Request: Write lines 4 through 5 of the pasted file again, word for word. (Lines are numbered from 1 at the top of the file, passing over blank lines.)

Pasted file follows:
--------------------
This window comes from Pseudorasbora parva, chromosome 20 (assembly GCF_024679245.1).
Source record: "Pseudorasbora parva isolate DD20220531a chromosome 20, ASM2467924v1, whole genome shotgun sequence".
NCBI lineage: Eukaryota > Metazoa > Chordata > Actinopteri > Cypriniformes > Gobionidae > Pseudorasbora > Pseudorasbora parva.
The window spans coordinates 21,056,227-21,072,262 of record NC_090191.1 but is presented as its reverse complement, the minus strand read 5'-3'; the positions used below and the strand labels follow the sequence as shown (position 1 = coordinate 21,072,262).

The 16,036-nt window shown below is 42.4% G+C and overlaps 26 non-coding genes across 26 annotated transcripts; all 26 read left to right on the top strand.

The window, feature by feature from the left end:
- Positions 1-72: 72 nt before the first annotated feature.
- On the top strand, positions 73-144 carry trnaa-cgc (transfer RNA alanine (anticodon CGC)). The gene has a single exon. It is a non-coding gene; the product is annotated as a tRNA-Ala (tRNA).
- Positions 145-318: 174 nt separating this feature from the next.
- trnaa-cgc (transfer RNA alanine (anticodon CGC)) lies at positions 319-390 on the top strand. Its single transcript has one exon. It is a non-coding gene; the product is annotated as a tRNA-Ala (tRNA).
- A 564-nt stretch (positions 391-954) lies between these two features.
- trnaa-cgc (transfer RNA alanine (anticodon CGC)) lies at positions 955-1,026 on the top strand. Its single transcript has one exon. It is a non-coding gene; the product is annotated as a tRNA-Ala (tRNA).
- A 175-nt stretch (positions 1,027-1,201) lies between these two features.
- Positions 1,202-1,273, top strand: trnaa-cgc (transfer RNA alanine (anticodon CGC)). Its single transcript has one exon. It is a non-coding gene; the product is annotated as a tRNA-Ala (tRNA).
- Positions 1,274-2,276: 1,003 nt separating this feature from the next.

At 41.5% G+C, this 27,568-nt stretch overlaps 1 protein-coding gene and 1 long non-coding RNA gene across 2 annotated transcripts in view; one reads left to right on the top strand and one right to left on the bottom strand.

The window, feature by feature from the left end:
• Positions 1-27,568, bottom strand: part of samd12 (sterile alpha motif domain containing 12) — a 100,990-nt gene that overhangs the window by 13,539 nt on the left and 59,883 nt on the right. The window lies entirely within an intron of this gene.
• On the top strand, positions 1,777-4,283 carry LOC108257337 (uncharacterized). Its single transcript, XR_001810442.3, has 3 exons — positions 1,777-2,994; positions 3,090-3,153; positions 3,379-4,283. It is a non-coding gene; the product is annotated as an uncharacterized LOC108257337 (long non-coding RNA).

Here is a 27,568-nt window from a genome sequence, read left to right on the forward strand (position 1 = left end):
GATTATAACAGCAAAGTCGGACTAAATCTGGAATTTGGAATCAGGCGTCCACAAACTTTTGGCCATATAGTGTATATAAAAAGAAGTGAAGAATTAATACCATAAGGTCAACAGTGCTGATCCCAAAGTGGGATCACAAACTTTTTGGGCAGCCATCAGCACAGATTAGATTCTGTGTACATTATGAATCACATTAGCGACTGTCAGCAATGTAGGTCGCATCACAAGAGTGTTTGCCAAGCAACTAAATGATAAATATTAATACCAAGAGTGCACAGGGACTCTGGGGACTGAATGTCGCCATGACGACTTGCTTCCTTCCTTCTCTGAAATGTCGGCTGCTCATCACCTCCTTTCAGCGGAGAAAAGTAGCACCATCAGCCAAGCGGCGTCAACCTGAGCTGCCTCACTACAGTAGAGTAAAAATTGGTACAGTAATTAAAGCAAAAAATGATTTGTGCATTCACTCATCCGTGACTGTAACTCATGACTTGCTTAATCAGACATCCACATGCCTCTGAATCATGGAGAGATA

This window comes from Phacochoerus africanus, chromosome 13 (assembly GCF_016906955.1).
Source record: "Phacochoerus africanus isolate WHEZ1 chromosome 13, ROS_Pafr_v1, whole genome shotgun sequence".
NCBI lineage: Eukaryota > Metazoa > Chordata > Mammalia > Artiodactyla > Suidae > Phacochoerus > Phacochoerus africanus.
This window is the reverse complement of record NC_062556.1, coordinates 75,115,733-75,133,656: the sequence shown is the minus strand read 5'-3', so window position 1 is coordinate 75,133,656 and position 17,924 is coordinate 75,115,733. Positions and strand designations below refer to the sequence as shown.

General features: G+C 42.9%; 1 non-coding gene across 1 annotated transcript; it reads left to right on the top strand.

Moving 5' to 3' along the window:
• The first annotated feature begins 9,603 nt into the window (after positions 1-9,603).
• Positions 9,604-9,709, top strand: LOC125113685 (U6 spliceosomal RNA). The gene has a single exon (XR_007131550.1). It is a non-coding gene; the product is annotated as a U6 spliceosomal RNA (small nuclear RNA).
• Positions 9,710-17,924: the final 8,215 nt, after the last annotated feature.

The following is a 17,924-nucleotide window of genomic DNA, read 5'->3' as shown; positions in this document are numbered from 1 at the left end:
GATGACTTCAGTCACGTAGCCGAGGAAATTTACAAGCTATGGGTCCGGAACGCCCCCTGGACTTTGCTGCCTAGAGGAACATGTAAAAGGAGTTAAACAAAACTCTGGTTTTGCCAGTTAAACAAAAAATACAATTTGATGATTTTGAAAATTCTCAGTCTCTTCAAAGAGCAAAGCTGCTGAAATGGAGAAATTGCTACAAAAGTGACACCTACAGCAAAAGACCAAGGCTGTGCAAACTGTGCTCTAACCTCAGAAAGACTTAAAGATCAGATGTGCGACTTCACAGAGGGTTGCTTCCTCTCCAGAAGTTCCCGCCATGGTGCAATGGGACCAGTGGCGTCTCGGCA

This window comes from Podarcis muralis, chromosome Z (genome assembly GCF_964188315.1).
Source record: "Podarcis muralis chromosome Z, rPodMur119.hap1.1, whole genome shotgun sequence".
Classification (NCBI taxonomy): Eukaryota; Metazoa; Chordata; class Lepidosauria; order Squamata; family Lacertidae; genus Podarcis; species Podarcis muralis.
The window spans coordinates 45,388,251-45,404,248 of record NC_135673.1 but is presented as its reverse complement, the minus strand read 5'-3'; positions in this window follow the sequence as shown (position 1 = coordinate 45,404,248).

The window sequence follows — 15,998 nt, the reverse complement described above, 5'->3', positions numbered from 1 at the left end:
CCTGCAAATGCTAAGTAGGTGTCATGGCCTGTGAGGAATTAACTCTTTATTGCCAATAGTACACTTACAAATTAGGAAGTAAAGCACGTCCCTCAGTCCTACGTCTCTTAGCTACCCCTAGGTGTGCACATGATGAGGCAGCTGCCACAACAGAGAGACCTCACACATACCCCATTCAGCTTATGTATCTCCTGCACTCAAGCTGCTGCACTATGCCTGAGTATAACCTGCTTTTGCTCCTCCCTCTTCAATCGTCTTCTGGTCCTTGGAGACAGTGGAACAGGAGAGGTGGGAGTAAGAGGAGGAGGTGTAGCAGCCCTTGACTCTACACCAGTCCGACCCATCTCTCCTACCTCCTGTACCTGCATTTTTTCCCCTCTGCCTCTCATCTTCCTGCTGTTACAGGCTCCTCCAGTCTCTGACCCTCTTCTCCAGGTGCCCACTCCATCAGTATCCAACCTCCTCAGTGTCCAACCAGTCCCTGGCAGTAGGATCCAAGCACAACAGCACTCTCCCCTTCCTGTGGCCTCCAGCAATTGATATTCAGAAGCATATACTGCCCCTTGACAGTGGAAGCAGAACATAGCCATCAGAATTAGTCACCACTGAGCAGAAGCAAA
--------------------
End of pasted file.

The window spans coordinates 21,056,227-21,072,262 of record NC_090191.1 but is presented as its reverse complement, the minus strand read 5'-3'; the positions used below and the strand labels follow the sequence as shown (position 1 = coordinate 21,072,262).

The 16,036-nt window shown below is 42.4% G+C and overlaps 26 non-coding genes across 26 annotated transcripts; all 26 read left to right on the top strand.